Tuesday, March 2, 2010

"Goldman’s First P.R. Nightmare: Eddie Cantor and the ‘29 Crash" (GS)

The story of Goldman Sachs Trading Corp. has been likened to that of Sam Insull with his holding company pyramid.
Tain't so. Insull actually built something. He merged Chicago Edison with Commonwealth Electric Light & Power Co. to form Commonwealth Edison, now a unit of Exelon.
From MarketBeat:

Goldman may be adding “adverse publicity” to the laundry list of financial risks in its annual report, but the fallout from the Great Recession isn’t the first — or even the worst — public backlash the firm has faced.

We’re all accustomed to thinking of Goldman Sachs as Wall Street’s best and brightest. But once upon a time Goldman Sachs was a national laughingstock.

It was decades after Goldman got its start as a small dealer of commercial paper back in 1869. During the boom times of the 1920s, the firm had moved to add a bit more pep to its sleepy underwriting business. The solution? Goldman Sachs Trading Corp., a leveraged “pyramid” of investment trusts – essentially a closed-end fund inside a fund inside yet another fund — that went public not long before the market crash and failed spectacularly....MORE

Folks with an historical bent can look up Shenandoah Corp. and Blue Ridge Corp.

The ever amazing Time Magazine archives has this tidbit on the former, dated August 5, 1929, thirty days before the top:

Business: Million-Dollar Names

Last week a select portion of the U. S. public was permitted to buy stock in Shenandoah Corp., a newborn investment trust which came into being with a silver spoon of $102,000,000 resources in its mouth. Eager, the public snapped up one million shares of common, one million shares of preferred, paying up to 42 for common offered at 17½ and up to 60 for preferred offered at 50. By midafternoon of the first day's sale there was no Shenandoah stock available.

Shenandoah Corp. was broadly empowered to "buy, sell, trade in and hold stocks and securities of any kind . . . participate in syndicates and underwritings . . . exercise such other of its charter powers as its Board of Directors may from time to time determine." The Board thus broadly trusted contained great names, One was Goldman Sachs & Co., potent financiers. Another was Harrison Williams, potent utility man. After the House of Morgan has taken its bow as First in Finance, it is questionable whether any other banking house, from the standpoint of present and recent activity, much outranks Goldman Sachs. As for Mr. Williams, if all the utilities in which he is interested should suddenly be demolished, one U. S. electric light out of every ten would go dark. The investor in Shenandoah is virtually turning his money over to Sidney Weinburg and Waddill Catchings of Goldman Sachs and to Harrison Williams of Central States Electric Corp. —men whose names are million-dollar assets in billion-dollar industries.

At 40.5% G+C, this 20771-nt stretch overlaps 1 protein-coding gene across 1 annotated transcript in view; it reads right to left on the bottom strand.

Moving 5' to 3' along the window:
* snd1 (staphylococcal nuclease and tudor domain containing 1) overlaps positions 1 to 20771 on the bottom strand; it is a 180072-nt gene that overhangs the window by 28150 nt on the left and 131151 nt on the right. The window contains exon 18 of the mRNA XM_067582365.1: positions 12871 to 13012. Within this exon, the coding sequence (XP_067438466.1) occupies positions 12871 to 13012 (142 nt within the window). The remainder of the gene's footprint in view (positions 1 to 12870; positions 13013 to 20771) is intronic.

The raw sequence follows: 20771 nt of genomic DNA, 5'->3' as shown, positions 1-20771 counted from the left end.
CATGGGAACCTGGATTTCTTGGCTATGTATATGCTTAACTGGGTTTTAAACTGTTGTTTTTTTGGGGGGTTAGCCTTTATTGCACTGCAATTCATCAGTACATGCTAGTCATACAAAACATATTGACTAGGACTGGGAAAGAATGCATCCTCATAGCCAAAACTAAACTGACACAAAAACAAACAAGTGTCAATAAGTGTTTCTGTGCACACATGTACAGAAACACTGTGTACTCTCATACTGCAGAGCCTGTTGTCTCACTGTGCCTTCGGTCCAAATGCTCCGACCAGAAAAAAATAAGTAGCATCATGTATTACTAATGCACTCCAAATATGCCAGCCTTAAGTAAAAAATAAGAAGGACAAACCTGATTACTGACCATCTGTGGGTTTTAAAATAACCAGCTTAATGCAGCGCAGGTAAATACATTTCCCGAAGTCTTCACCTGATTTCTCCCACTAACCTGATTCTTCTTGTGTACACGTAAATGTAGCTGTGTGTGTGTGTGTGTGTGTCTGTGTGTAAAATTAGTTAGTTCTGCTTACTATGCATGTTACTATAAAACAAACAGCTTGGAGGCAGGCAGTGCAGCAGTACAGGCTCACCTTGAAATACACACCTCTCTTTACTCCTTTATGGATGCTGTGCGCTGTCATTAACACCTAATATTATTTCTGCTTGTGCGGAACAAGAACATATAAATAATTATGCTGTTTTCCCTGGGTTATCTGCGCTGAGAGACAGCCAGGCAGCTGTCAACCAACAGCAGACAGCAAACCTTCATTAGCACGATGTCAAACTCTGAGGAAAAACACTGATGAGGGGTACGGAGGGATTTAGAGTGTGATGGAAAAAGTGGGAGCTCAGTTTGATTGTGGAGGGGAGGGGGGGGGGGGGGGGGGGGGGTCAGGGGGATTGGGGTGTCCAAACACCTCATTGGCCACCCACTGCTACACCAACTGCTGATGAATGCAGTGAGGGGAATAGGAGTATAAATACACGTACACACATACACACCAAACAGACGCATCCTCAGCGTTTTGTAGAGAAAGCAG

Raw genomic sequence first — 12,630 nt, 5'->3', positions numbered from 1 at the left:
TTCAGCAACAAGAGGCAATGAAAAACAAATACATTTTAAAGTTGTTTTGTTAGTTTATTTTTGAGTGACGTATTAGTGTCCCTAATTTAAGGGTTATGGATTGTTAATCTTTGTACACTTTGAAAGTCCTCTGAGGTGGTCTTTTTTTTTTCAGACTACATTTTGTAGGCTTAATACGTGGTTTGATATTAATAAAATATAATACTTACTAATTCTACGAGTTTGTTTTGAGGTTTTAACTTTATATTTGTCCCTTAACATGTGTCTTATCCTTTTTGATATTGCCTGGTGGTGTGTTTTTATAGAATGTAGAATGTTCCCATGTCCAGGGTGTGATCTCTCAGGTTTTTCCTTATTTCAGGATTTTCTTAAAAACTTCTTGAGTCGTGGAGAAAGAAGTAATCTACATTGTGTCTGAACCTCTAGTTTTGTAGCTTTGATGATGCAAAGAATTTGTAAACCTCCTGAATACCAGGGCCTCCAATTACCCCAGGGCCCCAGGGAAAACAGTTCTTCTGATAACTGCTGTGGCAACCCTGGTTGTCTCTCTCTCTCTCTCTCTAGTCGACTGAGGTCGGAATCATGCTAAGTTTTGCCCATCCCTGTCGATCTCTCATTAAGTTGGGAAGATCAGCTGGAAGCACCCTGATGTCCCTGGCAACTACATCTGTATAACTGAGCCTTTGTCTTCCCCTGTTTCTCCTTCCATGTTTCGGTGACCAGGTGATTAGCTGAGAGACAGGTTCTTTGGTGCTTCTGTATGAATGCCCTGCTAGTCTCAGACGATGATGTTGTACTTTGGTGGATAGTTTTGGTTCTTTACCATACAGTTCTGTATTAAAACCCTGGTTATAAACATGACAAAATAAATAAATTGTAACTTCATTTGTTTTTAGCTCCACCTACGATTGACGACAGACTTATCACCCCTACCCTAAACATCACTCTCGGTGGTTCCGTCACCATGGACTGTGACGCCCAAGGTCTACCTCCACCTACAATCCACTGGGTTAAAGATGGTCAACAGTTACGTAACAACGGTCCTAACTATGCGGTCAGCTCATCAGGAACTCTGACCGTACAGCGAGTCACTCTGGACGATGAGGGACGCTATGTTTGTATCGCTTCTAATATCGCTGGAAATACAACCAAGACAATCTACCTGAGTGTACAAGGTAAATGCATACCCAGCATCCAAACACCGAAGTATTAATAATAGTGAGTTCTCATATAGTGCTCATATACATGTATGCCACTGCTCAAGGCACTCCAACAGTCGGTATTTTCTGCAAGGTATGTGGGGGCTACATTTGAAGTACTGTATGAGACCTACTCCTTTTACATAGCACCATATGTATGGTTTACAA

Goldman Sachs. Simplest measure of a successful banking house is the success of the issues it has backed. Many are the winners that Goldman Sachs has sponsored. It brought out a Lambert Pharmacal issue at 41¾, Woolworth at 55, May Dept. Stores at 50, Continental Can at 52½, S. H. Kress at 60, Sears Roebuck at 50, United Biscuit at 28. Special pride is taken in National Dairy Products, issued three years ago at 33. The stock has paid a 33⅓-stock dividend, followed by a 100% stock dividend, is now selling at 78. One of the original $33 shares has become worth $624. Brilliant also has been the record of Goldman Sachs Trading Corp., Goldman Sachs Co.'s own investment trust. Issued last December at 104 its stock opened at 109, split two for one, is now at 116, making an original $109 investment now worth $232.

Original Goldman Sachs partners were Julius Goldman, Harry Sachs, Samuel Sachs. The company began as a buyer of commercial paper, with its funds so meager that Harry and Samuel Sachs are said to have spent part of their time as commercial paper buyers and the remainder as clothing peddlers with packs on their backs. When the sons of the founders became active in the business, difficulties arose between young Henry Goldman and the Sachs family, reputedly concerning Mr. Goldman's sympathetic War attitude toward the Central Powers. At any rate, there are now no Goldmans in Goldman Sachs....MORE

Here's the archive on Goldman Sachs Trading Corp.

Here's some of Time's reporting on the 1932 Congressional hearings:

...Goldman Sachs. Butt of many a Broadway jape is the deflation of Goldman, Sachs Trading Corp. stock.* Sponsored in 1928 by the old banking house of Goldman, Sachs & Co., this investment trust stock quickly doubled in value, was split 2-for-1. At its high point Goldman, Sachs Trading Corp. stock was worth over half a billion dollars. Last week at its price of $1.50 a share it had a market value of $8,700.000.

*In The Laugh Parade Funnyman Ed Wynn came ambling on stage aboard a camel. Forgetting the correct word to make the camel kneel, he tries several commands, finally whispered ''Goldman Sachs." The camel collapses in a heap.